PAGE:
Overview of Promotion as a Mechanism in Carcinogenesis
Considerable evidence has accumulated that cancer is a multifactorial and multistep process. Cancer does not result from a simple exposure to a single exogenous factor but rather from a complex interaction between exogenous and/or endogenous factors. The model of chemical carcinogenesis in mouse skin designed by Berenblum (1) and Mottram (2) has led to the characterization of two stages in carcinogenesis, initiation and promotion, caused by two different classes of agents, the initiators and the promoters. More recently, models of cultured cells have provided evidence that cell transformation by chemical carcinogens, U.V. light or X-rays, requires at least two steps. As a result of probability-based studies J. Little and co-workers have emphasized that the initial step is a frequent event since 100 % of the progeny of methylcholanthrene-treated cells are potentially transformed or “initiated” cells. However, a very small minority of the progeny of initiated cells actually yields transformed colonies, suggesting that a second step occurs which is a very rare event. This second step behaves like a spontaneous mutation in that it has small but constant probability of occurring each time an initiated cell divides (3). The requirement for two genetic events in the process of cancer appears to be in agreement with the results of transfection experiments, which indicate that at least two cooperating oncogenes are needed to convert embryo fibroblasts in primary cultures into tumor cells (4). Likewise, the model of transgenic mice in which oncogenes were expressed from tissue-specific promoters, has allowed to state that the expression of oncogen appears to result in hyperplasia with tumors arising as a rare clonal outgrowth, suggesting also the occurrence of secondary events.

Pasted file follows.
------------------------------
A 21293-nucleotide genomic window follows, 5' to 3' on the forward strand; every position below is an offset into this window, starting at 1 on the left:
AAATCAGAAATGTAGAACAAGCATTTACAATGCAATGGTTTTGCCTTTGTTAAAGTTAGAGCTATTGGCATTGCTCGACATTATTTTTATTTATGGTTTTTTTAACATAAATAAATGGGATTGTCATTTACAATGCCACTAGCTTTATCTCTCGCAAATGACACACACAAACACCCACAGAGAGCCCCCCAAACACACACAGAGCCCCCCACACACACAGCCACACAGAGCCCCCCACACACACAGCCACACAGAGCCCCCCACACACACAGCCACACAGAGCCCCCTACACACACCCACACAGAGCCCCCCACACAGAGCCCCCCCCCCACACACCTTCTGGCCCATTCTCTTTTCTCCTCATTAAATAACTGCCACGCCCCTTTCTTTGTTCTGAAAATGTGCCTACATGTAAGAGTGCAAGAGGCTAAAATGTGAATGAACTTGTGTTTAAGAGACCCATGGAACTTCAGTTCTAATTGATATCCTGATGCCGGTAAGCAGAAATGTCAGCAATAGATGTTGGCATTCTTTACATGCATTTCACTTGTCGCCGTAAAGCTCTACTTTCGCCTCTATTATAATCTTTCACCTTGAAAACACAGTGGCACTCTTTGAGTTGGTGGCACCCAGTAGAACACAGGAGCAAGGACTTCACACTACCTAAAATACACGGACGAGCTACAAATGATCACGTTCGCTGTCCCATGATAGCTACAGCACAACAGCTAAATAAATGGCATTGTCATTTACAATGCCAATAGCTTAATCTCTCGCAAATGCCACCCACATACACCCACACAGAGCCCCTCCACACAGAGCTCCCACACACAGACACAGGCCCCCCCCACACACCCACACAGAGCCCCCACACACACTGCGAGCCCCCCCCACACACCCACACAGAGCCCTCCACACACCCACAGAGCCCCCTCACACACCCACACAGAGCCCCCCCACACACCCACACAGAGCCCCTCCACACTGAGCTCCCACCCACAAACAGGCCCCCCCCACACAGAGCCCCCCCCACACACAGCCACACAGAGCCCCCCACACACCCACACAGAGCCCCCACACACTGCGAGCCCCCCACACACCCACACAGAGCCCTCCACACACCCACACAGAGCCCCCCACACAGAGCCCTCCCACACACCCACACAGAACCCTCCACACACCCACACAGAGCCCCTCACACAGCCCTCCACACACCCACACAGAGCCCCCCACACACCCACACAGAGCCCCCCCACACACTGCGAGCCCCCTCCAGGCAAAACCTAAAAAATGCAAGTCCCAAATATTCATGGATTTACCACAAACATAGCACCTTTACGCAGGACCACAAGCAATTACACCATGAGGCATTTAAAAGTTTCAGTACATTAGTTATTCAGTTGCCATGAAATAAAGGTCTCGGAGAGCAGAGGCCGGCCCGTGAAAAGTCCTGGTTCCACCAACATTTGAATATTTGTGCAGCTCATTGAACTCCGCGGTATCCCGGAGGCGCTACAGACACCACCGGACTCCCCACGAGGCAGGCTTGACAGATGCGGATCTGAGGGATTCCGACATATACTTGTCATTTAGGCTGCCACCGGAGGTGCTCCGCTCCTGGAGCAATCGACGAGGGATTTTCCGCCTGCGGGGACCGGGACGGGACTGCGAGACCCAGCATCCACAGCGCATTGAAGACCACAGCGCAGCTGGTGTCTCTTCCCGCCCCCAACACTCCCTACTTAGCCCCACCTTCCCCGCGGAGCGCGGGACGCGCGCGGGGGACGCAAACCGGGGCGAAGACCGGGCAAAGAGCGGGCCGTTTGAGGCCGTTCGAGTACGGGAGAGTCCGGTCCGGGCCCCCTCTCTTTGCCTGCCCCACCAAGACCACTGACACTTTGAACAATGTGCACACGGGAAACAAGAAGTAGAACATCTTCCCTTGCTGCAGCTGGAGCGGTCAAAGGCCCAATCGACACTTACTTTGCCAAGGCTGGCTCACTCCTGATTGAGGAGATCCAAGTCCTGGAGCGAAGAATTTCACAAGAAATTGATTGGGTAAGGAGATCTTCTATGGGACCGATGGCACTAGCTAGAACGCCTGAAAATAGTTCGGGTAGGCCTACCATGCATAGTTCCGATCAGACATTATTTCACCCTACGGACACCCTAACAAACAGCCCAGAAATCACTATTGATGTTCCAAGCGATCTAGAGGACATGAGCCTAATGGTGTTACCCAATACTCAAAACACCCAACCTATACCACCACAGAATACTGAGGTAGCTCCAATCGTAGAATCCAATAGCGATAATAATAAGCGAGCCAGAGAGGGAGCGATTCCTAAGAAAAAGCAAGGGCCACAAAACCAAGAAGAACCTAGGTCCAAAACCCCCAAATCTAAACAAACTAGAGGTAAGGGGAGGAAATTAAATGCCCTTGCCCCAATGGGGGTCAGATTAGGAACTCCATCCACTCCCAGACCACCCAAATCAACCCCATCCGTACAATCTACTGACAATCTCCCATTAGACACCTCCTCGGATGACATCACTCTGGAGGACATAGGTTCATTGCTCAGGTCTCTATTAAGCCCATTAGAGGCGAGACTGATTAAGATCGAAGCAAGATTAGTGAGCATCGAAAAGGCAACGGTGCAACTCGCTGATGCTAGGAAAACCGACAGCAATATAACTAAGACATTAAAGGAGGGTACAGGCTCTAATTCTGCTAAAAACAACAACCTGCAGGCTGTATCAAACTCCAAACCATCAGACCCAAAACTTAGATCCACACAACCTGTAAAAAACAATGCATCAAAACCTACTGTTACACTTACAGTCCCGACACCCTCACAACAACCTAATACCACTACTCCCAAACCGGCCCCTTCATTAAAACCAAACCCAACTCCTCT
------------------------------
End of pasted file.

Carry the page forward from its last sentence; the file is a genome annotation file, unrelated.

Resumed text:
KeywordsBile Acid Phorbol Ester Tumor Promoter Cigarette Smoke Condensate Human Promyelocytic Leukemia Cell HL60
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